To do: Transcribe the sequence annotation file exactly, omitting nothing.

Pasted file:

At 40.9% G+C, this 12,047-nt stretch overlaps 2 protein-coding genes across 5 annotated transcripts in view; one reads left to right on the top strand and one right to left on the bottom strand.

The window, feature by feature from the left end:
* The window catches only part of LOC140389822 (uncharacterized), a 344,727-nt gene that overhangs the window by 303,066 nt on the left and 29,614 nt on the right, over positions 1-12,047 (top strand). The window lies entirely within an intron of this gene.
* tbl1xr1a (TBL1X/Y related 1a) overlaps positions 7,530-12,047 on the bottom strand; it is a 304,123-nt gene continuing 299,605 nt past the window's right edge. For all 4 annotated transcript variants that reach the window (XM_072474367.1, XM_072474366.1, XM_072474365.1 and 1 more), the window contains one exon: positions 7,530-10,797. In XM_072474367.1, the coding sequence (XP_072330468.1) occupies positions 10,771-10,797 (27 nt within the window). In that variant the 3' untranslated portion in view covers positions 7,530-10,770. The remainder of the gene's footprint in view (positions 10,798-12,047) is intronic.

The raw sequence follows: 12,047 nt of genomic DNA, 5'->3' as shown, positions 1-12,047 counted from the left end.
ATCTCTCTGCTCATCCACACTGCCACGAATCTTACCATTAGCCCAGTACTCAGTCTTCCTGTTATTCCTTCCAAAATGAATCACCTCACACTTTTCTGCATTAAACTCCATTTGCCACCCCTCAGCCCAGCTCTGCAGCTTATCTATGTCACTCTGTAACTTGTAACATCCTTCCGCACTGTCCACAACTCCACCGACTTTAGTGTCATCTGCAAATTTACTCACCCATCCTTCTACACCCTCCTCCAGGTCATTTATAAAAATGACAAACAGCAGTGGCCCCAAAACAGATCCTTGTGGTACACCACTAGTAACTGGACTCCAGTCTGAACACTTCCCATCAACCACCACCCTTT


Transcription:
At 40.9% G+C, this 12,047-nt stretch overlaps 2 protein-coding genes across 5 annotated transcripts in view; one reads left to right on the top strand and one right to left on the bottom strand.

The window, feature by feature from the left end:
* The window catches only part of LOC140389822 (uncharacterized), a 344,727-nt gene that overhangs the window by 303,066 nt on the left and 29,614 nt on the right, over positions 1-12,047 (top strand). The window lies entirely within an intron of this gene.
* tbl1xr1a (TBL1X/Y related 1a) overlaps positions 7,530-12,047 on the bottom strand; it is a 304,123-nt gene continuing 299,605 nt past the window's right edge. For all 4 annotated transcript variants that reach the window (XM_072474367.1, XM_072474366.1, XM_072474365.1 and 1 more), the window contains one exon: positions 7,530-10,797. In XM_072474367.1, the coding sequence (XP_072330468.1) occupies positions 10,771-10,797 (27 nt within the window). In that variant the 3' untranslated portion in view covers positions 7,530-10,770. The remainder of the gene's footprint in view (positions 10,798-12,047) is intronic.

The raw sequence follows: 12,047 nt of genomic DNA, 5'->3' as shown, positions 1-12,047 counted from the left end.
ATCTCTCTGCTCATCCACACTGCCACGAATCTTACCATTAGCCCAGTACTCAGTCTTCCTGTTATTCCTTCCAAAATGAATCACCTCACACTTTTCTGCATTAAACTCCATTTGCCACCCCTCAGCCCAGCTCTGCAGCTTATCTATGTCACTCTGTAACTTGTAACATCCTTCCGCACTGTCCACAACTCCACCGACTTTAGTGTCATCTGCAAATTTACTCACCCATCCTTCTACACCCTCCTCCAGGTCATTTATAAAAATGACAAACAGCAGTGGCCCCAAAACAGATCCTTGTGGTACACCACTAGTAACTGGACTCCAGTCTGAACACTTCCCATCAACCACCACCCTTT